Around the World in 80 Days (2004)

Starring Jackie Chan, Steve Coogan, Cécile De France, Jim Broadbent, Karen Mok, Ewen Bremner, Arnold Schwarzenegger, Sammo Hung, Violet Pan Ying-Zi, Daniel Wu, Kengo Watanabe, Maggie Q, Luke Wilson, Owen Wilson, Rob Schneider, John Cleese, Will Forte, Kathy Bates, Robert Fyfe, Ian McNeice, David Ryall, Roger Hammond, Adam Godley

Directed by Frank Coraci

Expectations: Low, but it has Jackie and an Arnold cameo, so…


I haven’t seen the 1956 version of Around the World in 80 Days since I was a kid, but my initial feeling was that it didn’t seem like something that lends itself to Jackie Chan. But this new version isn’t so much a remake as it is a complete fantasy/steampunk re-imagining with Jackie Chan’s style in mind from the genesis. A new sub-plot focuses on bringing Jackie’s talents to the forefront, and while it definitely isn’t the most inspired story line, it’s more than enough to entertain and justify the stunts and fights we all look for in a Jackie movie. Fans of the novel and the classic, Oscar-winning film will likely be disappointed by this re-telling, but I feel like fans of Jackie might really enjoy themselves if they click with the film’s comedic style (which probably skews a bit younger than Jackie’s other US films). I know I did, and to be honest I was expecting a total stinker!

Passepartout (Jackie Chan) robs a precious Jade Buddha from the Bank of England and is in need of shelter. He finds it with Phileas Fogg (Steve Coogan), an inventor with a rich, creative mind for science. Fogg lacks much life experience “outside the lab,” though, rarely venturing from his home. One of the few places he frequents is the Royal Academy of Science, where he’s regularly laughed at and thought of as an eccentric thinker who lacks the practicality to be useful to the field of science. In a bid to rid themselves of him, the head of the academy, Lord Kelvin (Jim Broadbent), bets Fogg that his calculation of being able to circumnavigate the world in 80 days is incorrect. The stakes are immense: if Fogg wins, he becomes head of the academy, but if he loses he must give up inventing for the rest of his life. Oh, and a bunch of henchmen are in pursuit of Jackie and his Jade Buddha the whole time, further complicating their travels.

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Shanghai Knights (2003)

AKA Shanghai Kid 2

Starring Jackie Chan, Owen Wilson, Aaron Taylor-Johnson, Tom Fisher, Aidan Gillen, Fann Wong, Donnie Yen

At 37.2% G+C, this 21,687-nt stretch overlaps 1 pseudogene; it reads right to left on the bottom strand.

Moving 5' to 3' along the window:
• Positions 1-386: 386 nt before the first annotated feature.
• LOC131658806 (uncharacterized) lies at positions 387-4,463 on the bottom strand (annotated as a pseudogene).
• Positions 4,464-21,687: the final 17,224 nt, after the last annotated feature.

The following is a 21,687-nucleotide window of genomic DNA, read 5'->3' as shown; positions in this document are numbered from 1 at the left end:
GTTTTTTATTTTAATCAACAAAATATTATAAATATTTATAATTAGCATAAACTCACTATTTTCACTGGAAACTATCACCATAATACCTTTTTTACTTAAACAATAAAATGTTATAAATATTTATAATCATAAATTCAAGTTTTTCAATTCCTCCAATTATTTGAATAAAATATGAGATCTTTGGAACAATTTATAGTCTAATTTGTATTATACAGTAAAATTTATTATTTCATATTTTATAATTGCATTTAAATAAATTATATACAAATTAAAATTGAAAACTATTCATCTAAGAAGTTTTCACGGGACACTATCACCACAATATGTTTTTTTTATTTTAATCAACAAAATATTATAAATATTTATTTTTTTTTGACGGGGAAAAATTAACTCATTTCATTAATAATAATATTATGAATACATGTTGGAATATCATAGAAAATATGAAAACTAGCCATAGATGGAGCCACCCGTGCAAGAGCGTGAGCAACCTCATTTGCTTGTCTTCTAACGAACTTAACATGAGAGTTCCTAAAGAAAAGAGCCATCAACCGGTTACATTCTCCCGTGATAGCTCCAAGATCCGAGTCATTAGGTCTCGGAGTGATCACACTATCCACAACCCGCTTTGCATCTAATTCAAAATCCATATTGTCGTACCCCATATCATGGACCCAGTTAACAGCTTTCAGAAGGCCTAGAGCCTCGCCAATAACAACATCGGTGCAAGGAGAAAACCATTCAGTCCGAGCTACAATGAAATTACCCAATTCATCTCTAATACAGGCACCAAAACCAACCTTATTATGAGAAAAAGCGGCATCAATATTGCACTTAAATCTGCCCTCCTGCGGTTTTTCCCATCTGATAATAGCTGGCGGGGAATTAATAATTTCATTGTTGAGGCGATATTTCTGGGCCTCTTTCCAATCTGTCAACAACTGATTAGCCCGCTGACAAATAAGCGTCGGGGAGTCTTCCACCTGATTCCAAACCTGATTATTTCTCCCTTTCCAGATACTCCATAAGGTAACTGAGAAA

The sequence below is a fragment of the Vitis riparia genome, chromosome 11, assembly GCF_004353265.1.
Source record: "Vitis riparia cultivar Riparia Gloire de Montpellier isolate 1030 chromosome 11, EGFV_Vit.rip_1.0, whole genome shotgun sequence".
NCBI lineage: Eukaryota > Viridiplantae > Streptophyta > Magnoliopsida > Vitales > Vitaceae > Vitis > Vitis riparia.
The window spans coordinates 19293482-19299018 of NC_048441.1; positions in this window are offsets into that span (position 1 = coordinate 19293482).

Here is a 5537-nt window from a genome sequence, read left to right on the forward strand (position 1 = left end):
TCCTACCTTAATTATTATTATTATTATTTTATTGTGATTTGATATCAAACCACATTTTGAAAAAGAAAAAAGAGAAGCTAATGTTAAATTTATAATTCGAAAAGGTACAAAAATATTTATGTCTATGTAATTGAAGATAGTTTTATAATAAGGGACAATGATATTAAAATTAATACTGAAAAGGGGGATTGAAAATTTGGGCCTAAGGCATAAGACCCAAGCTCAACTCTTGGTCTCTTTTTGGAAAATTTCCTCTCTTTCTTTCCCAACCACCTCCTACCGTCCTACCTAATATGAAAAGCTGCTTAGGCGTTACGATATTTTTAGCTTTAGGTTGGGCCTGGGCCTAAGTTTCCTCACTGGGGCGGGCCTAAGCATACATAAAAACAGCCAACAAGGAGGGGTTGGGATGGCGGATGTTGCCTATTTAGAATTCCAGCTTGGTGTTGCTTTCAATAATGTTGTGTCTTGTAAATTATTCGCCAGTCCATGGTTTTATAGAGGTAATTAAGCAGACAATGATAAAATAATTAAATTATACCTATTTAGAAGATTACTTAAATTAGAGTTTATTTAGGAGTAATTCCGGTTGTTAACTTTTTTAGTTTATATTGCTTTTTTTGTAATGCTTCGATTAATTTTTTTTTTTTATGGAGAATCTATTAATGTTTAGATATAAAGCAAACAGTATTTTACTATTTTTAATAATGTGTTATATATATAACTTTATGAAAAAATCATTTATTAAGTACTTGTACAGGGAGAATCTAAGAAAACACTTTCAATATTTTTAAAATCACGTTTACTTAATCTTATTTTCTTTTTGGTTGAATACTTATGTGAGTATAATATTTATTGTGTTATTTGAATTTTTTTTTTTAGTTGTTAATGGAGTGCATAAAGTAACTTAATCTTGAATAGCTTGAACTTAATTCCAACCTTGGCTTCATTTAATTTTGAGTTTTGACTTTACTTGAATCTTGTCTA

Directed by David Dobkin

Expectations: Super low. I remember hating this.


When I saw Shanghai Knights in 2003, it put me off Jackie Chan movies for years. Re-watching it was an equally painful experience; out of all the modern American films Jackie made up to this point, Shanghai Knights was easily the hardest to sit through. But in the nearly 15 years between watches, I’ve become a lot more able to sort through my feelings and process them into some kind of understanding. In 2003, I simply hated the film, but now in 2017 it’s more disappointment I’m feeling.

Shanghai Knights takes the Shanghai Noon boys and drops them into 1800s London, under the auspices of finding the killer of Chon Wang’s father. There’s a little more to it, but that’s pretty much the only thing that matters. Almost everything else is filler or distraction, and very little of it helps to further much of anything. The weak story of action setup can work in a Jackie film (see: Mr. Nice Guy), but this sort of thing lives or dies depending on the person watching it. The comedy of Shanghai Knights is far from funny or entertaining (most of it coming through inane references to popular things from our era), and the action, while good and a step up from the original film, is the source of much of my disappointment.

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Shanghai Noon (2000)

Shanghai Noon (2000)
AKA Shanghai Kid, Shaolin Cowboy

Starring Jackie Chan, Owen Wilson, Lucy Liu, Brandon Merrill, Roger Yuan, Xander Berkeley, Yu Rong-Guang, Jason Connery, Walton Goggins, Adrien Dorval, Rafael Báez, Stacy Grant, Kate Luyben

Directed by Tom Dey

Expectations: Moderate.